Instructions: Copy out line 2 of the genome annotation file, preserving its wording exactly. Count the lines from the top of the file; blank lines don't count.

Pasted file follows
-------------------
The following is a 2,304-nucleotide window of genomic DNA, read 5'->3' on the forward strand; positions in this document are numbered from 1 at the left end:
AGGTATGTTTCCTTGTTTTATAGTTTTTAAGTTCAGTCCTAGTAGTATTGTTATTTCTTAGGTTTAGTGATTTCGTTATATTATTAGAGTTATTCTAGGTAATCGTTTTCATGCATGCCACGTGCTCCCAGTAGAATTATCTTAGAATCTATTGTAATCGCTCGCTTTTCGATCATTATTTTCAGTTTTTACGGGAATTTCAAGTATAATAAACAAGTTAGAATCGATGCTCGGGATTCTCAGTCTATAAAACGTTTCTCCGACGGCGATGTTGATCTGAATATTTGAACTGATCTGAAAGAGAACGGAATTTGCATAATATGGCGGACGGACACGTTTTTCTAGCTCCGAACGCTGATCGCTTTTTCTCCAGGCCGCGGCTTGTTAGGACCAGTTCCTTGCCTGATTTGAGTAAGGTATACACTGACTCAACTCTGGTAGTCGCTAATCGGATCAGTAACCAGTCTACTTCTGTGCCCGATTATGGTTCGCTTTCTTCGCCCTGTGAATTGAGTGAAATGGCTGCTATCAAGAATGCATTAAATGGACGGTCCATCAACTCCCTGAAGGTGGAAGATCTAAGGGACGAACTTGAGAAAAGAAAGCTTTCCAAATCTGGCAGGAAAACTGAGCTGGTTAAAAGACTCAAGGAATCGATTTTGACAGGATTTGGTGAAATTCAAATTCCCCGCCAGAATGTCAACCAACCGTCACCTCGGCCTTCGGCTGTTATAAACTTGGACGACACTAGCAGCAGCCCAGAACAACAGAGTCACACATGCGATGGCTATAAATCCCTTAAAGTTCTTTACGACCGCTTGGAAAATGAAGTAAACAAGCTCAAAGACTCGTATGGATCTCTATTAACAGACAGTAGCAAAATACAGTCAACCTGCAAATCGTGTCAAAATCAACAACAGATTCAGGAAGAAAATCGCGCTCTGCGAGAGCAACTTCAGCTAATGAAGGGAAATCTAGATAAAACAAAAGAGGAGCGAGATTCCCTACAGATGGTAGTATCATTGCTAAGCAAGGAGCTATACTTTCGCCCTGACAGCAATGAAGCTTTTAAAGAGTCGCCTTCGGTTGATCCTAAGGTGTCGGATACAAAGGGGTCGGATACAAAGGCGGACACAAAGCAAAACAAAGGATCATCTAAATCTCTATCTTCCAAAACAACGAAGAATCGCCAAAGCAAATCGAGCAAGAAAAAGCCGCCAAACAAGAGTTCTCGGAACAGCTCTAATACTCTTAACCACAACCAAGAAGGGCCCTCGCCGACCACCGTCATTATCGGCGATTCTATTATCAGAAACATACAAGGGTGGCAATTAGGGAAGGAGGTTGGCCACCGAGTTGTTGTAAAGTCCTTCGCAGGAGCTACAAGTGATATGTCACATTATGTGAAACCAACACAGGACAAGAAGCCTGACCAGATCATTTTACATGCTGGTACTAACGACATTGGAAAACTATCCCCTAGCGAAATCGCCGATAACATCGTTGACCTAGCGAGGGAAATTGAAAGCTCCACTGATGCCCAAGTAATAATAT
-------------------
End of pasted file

AGGTATGTTTCCTTGTTTTATAGTTTTTAAGTTCAGTCCTAGTAGTATTGTTATTTCTTAGGTTTAGTGATTTCGTTATATTATTAGAGTTATTCTAGGTAATCGTTTTCATGCATGCCACGTGCTCCCAGTAGAATTATCTTAGAATCTATTGTAATCGCTCGCTTTTCGATCATTATTTTCAGTTTTTACGGGAATTTCAAGTATAATAAACAAGTTAGAATCGATGCTCGGGATTCTCAGTCTATAAAACGTTTCTCCGACGGCGATGTTGATCTGAATATTTGAACTGATCTGAAAGAGAACGGAATTTGCATAATATGGCGGACGGACACGTTTTTCTAGCTCCGAACGCTGATCGCTTTTTCTCCAGGCCGCGGCTTGTTAGGACCAGTTCCTTGCCTGATTTGAGTAAGGTATACACTGACTCAACTCTGGTAGTCGCTAATCGGATCAGTAACCAGTCTACTTCTGTGCCCGATTATGGTTCGCTTTCTTCGCCCTGTGAATTGAGTGAAATGGCTGCTATCAAGAATGCATTAAATGGACGGTCCATCAACTCCCTGAAGGTGGAAGATCTAAGGGACGAACTTGAGAAAAGAAAGCTTTCCAAATCTGGCAGGAAAACTGAGCTGGTTAAAAGACTCAAGGAATCGATTTTGACAGGATTTGGTGAAATTCAAATTCCCCGCCAGAATGTCAACCAACCGTCACCTCGGCCTTCGGCTGTTATAAACTTGGACGACACTAGCAGCAGCCCAGAACAACAGAGTCACACATGCGATGGCTATAAATCCCTTAAAGTTCTTTACGACCGCTTGGAAAATGAAGTAAACAAGCTCAAAGACTCGTATGGATCTCTATTAACAGACAGTAGCAAAATACAGTCAACCTGCAAATCGTGTCAAAATCAACAACAGATTCAGGAAGAAAATCGCGCTCTGCGAGAGCAACTTCAGCTAATGAAGGGAAATCTAGATAAAACAAAAGAGGAGCGAGATTCCCTACAGATGGTAGTATCATTGCTAAGCAAGGAGCTATACTTTCGCCCTGACAGCAATGAAGCTTTTAAAGAGTCGCCTTCGGTTGATCCTAAGGTGTCGGATACAAAGGGGTCGGATACAAAGGCGGACACAAAGCAAAACAAAGGATCATCTAAATCTCTATCTTCCAAAACAACGAAGAATCGCCAAAGCAAATCGAGCAAGAAAAAGCCGCCAAACAAGAGTTCTCGGAACAGCTCTAATACTCTTAACCACAACCAAGAAGGGCCCTCGCCGACCACCGTCATTATCGGCGATTCTATTATCAGAAACATACAAGGGTGGCAATTAGGGAAGGAGGTTGGCCACCGAGTTGTTGTAAAGTCCTTCGCAGGAGCTACAAGTGATATGTCACATTATGTGAAACCAACACAGGACAAGAAGCCTGACCAGATCATTTTACATGCTGGTACTAACGACATTGGAAAACTATCCCCTAGCGAAATCGCCGATAACATCGTTGACCTAGCGAGGGAAATTGAAAGCTCCACTGATGCCCAAGTAATAATAT